School Profile: Hiatt Career Center World of Work at Brandeis

World of Work intern Preat Songphatanayothin

World of Work intern Preat Songphatanayothin (courtesy of Brandeis University)

World of Work internship funding program eliminates financial barriers for students pursuing unpaid summer internships

by KRISTIN RAWLS, Contributing Writer

The Kardashians could only dream of keeping up with “Brandesians.” A Brandesian is a proud student of Brandeis University, a private institution in Waltham, Massachusetts with a strong commitment to offering a broad liberal arts education. Since its founding by members of the American Jewish community in 1948, Brandeis has placed a premium on cultural diversity, free expression and social justice.

Joseph DuPont was first introduced to everything Brandesian four years ago, when he came onboard as Dean of the Hiatt Career Center. Because service is such an integral part of a Brandeis education, DuPont and the University set out to create a program that would support students pursuing careers in social justice. Since money (or lack thereof) is always an issue for many college students, DuPont didn’t want anyone forgoing an opportunity because of lack of funding. The result was World of Work (WOW), an internship funding program that awards $3,500 stipends to deserving students who secure service-oriented summer internships.

The WOW program immediately became popular with students, attracting a diverse range of applicants. What’s unique about WOW is its career development paradigm. The application process requires that students identify learning goals that they hope to accomplish during their summers. In addition, supervisors must submit a ‘Letter of Offer’ confirming the internship and acknowledging the student’s goals, ensuring that mutual expectations are met. Regardless if students receive the funding, they gain valuable career development skills just by completing the application.

A three-word sequence explains the core of the WOW program: explore, reflect, connect. The idea is to explore your interests and passions, reflect on your strengths and connect classroom theories to practice in real world settings.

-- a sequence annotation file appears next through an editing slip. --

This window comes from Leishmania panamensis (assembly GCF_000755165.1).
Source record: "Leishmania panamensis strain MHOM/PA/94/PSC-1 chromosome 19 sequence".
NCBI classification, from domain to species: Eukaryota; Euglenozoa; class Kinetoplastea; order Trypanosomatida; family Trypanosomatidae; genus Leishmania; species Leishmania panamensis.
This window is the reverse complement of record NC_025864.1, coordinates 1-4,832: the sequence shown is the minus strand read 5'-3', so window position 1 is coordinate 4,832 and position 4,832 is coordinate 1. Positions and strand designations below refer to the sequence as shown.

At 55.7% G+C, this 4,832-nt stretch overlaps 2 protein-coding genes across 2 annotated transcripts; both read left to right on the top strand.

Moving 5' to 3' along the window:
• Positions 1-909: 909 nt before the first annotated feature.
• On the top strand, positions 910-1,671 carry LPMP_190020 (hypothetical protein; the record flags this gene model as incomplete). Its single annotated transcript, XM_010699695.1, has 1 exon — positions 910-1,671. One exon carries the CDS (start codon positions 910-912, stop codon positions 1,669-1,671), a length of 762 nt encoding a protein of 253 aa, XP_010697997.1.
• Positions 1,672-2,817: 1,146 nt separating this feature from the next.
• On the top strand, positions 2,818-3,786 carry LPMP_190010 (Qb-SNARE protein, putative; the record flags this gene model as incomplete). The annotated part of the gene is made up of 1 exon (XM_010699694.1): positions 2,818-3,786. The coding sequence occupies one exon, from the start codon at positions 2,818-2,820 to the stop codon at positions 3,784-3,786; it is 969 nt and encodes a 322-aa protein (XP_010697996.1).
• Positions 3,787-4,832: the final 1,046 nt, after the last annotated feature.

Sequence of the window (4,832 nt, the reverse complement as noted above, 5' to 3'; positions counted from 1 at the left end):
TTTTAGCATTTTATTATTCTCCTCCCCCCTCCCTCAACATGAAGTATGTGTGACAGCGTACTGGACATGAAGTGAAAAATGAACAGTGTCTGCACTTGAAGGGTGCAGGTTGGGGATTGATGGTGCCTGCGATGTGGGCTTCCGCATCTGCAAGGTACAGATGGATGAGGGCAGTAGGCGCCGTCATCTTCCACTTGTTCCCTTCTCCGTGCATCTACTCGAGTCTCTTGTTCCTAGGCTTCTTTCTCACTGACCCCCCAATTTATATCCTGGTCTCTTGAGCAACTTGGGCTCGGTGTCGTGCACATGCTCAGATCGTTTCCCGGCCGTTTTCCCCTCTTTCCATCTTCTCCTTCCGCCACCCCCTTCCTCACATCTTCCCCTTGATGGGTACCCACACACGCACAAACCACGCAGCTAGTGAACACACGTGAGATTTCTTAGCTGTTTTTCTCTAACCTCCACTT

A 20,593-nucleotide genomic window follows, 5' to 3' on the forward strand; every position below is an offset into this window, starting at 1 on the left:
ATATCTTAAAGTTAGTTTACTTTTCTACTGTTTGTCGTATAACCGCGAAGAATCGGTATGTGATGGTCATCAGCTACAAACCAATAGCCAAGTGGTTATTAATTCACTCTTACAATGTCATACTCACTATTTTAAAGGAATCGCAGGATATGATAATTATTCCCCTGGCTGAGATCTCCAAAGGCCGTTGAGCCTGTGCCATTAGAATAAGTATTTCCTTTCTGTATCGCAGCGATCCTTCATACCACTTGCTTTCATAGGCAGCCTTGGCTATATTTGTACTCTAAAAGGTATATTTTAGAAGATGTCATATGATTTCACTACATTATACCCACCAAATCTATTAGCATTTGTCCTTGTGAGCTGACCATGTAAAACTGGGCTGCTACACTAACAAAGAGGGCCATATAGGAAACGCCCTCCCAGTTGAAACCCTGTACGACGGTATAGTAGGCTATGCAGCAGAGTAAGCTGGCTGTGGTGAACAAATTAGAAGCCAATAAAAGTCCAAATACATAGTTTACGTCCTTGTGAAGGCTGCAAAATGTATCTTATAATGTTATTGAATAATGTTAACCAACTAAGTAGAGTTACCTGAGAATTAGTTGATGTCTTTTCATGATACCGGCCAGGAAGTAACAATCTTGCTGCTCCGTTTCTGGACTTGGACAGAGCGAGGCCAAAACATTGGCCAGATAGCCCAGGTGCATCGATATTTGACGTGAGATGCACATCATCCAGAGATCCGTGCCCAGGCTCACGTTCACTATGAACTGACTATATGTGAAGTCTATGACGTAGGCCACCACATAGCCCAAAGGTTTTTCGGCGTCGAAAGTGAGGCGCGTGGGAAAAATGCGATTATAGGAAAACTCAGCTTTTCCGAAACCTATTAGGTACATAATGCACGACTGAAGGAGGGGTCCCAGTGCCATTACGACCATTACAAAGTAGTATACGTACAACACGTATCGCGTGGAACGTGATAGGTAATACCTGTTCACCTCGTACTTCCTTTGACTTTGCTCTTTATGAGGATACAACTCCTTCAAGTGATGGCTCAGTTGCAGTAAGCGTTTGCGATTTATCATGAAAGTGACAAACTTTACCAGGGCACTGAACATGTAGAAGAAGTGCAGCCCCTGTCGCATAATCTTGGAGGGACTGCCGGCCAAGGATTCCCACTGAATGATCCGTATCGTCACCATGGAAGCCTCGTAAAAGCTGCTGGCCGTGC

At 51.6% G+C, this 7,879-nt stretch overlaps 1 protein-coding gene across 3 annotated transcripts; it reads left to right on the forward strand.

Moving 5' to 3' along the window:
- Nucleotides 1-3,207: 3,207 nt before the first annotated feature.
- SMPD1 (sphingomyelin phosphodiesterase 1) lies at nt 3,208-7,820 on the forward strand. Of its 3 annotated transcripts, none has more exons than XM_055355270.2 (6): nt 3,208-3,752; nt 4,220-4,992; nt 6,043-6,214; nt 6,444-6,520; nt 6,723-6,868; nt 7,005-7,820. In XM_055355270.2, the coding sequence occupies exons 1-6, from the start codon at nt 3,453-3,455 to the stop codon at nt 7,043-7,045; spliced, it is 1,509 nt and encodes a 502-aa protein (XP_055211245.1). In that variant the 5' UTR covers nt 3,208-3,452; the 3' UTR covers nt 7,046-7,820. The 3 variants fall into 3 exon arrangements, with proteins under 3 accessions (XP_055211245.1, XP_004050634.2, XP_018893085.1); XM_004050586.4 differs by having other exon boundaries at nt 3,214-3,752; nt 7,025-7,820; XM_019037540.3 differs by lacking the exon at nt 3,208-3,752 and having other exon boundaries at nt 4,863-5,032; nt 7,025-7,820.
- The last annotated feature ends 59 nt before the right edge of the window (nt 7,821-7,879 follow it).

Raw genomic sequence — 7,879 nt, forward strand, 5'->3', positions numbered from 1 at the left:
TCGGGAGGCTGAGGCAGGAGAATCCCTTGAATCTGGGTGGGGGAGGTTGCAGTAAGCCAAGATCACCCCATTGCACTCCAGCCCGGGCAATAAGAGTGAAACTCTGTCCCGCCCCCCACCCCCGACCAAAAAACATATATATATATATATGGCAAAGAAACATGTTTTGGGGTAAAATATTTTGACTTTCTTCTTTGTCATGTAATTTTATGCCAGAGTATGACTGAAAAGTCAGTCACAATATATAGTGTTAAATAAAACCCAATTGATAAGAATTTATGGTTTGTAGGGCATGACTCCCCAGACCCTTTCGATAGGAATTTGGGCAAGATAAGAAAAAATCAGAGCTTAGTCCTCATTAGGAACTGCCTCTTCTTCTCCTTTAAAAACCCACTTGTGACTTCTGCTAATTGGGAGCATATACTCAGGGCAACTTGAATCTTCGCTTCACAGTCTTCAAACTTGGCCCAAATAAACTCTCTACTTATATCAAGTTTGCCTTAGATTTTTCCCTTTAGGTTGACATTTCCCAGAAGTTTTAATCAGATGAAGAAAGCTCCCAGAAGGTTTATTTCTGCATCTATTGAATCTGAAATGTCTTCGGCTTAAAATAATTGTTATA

The sky’s literally the limit, as students can construct a service internship anywhere in the world. Although help is always available, much of the time it turns out that “students had much better ideas than we did,” DuPont said. “Some of them found really cool opportunities.”

Exhibit A is junior Mangaliso Mohammed. The environmental studies and economics major returned last summer to his native Swaziland in Southeast Africa to help organize environmental action groups in local towns. While there, he worked with the Mbabane City Council to help empower individual communities to preserve and nurture their local environments. After graduation, Mohammed plans to go back and continue the work he started.

Another example is Vicky Negus, who graduates this May. She worked as a human rights research intern with Community Legal Services in Cambridge, Massachusetts. Negus was able to experience the inside machinations of the world of immigration law. Working hands-on with clients seeking human rights asylum in the U.S., she conducted interviews and compiled reports.

“I wasn’t just filing or updating computer databases,” Negus said. “I learned how to write reports in a productive way.” Her experience was nothing but positive. “I left feeling effective and hopeful,” Negus said. In the future, she hopes to work as a public policy analyst or advocate.

Senior Wajida Syed always had a passion for interfaith dialogue, so working with Interfaith Worker Justice in Boston was an easy fit. As a summer organizing associate, she participated in projects to create dialogue and understanding between Jewish and Muslim communities in the area. Specifically, she participated in outreach work to help mobilize Muslim groups for labor justice.

Although Syed said religious beliefs sometimes make people “very narrow minded,” her service internship allowed her to witness firsthand the coming together of Christians, Muslims and Jews in Boston. That experience reaffirmed her desire to keep working for both interfaith dialogue and social justice.

For more information on the Hiatt Career Center’s World of Work program, visit

— Anne Kostuchik contributed to this article

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